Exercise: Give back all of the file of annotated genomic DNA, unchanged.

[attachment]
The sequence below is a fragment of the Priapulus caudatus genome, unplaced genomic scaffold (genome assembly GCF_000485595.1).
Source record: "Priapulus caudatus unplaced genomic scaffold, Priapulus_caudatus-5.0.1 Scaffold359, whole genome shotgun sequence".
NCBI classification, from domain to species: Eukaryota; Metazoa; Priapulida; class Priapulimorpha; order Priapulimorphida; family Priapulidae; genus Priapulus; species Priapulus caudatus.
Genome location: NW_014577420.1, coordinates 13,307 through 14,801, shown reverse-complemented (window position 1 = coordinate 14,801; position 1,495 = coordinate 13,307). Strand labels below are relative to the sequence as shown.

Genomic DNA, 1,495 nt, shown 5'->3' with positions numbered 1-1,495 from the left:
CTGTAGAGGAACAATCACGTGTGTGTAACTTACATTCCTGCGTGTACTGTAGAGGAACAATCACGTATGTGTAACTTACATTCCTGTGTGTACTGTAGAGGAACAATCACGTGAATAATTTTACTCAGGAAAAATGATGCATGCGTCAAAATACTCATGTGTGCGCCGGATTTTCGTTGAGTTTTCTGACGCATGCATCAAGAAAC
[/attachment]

The sequence below is a fragment of the Priapulus caudatus genome, unplaced genomic scaffold (genome assembly GCF_000485595.1).
Source record: "Priapulus caudatus unplaced genomic scaffold, Priapulus_caudatus-5.0.1 Scaffold359, whole genome shotgun sequence".
NCBI classification, from domain to species: Eukaryota; Metazoa; Priapulida; class Priapulimorpha; order Priapulimorphida; family Priapulidae; genus Priapulus; species Priapulus caudatus.
Genome location: NW_014577420.1, coordinates 13,307 through 14,801, shown reverse-complemented (window position 1 = coordinate 14,801; position 1,495 = coordinate 13,307). Strand labels below are relative to the sequence as shown.

Genomic DNA, 1,495 nt, shown 5'->3' with positions numbered 1-1,495 from the left:
CTGTAGAGGAACAATCACGTGTGTGTAACTTACATTCCTGCGTGTACTGTAGAGGAACAATCACGTATGTGTAACTTACATTCCTGTGTGTACTGTAGAGGAACAATCACGTGAATAATTTTACTCAGGAAAAATGATGCATGCGTCAAAATACTCATGTGTGCGCCGGATTTTCGTTGAGTTTTCTGACGCATGCATCAAGAAAC